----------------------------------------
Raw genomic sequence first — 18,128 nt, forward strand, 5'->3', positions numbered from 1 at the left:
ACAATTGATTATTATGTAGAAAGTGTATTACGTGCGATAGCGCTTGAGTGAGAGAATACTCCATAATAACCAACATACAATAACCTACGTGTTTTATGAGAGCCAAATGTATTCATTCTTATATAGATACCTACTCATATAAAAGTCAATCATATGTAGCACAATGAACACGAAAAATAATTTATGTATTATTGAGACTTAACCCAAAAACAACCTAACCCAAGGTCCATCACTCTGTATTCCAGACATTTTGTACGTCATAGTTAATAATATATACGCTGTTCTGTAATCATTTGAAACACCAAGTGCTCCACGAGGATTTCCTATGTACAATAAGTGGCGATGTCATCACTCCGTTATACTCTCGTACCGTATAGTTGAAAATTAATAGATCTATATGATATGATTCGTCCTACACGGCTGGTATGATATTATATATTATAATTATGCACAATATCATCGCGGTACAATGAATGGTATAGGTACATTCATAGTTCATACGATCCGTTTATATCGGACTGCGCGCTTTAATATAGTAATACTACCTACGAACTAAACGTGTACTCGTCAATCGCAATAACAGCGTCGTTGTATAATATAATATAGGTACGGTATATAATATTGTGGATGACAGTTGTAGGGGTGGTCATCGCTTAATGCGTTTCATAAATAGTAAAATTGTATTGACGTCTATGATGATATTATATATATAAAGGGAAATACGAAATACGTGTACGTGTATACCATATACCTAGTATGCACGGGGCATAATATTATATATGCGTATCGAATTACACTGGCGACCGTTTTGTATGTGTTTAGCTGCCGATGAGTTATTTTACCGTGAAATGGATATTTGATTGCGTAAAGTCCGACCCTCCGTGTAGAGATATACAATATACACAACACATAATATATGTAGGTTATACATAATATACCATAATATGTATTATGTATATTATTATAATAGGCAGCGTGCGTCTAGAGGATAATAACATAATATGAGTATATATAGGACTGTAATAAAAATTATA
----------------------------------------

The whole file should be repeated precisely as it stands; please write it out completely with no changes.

Raw genomic sequence first — 18,128 nt, forward strand, 5'->3', positions numbered from 1 at the left:
ACAATTGATTATTATGTAGAAAGTGTATTACGTGCGATAGCGCTTGAGTGAGAGAATACTCCATAATAACCAACATACAATAACCTACGTGTTTTATGAGAGCCAAATGTATTCATTCTTATATAGATACCTACTCATATAAAAGTCAATCATATGTAGCACAATGAACACGAAAAATAATTTATGTATTATTGAGACTTAACCCAAAAACAACCTAACCCAAGGTCCATCACTCTGTATTCCAGACATTTTGTACGTCATAGTTAATAATATATACGCTGTTCTGTAATCATTTGAAACACCAAGTGCTCCACGAGGATTTCCTATGTACAATAAGTGGCGATGTCATCACTCCGTTATACTCTCGTACCGTATAGTTGAAAATTAATAGATCTATATGATATGATTCGTCCTACACGGCTGGTATGATATTATATATTATAATTATGCACAATATCATCGCGGTACAATGAATGGTATAGGTACATTCATAGTTCATACGATCCGTTTATATCGGACTGCGCGCTTTAATATAGTAATACTACCTACGAACTAAACGTGTACTCGTCAATCGCAATAACAGCGTCGTTGTATAATATAATATAGGTACGGTATATAATATTGTGGATGACAGTTGTAGGGGTGGTCATCGCTTAATGCGTTTCATAAATAGTAAAATTGTATTGACGTCTATGATGATATTATATATATAAAGGGAAATACGAAATACGTGTACGTGTATACCATATACCTAGTATGCACGGGGCATAATATTATATATGCGTATCGAATTACACTGGCGACCGTTTTGTATGTGTTTAGCTGCCGATGAGTTATTTTACCGTGAAATGGATATTTGATTGCGTAAAGTCCGACCCTCCGTGTAGAGATATACAATATACACAACACATAATATATGTAGGTTATACATAATATACCATAATATGTATTATGTATATTATTATAATAGGCAGCGTGCGTCTAGAGGATAATAACATAATATGAGTATATATAGGACTGTAATAAAAATTATA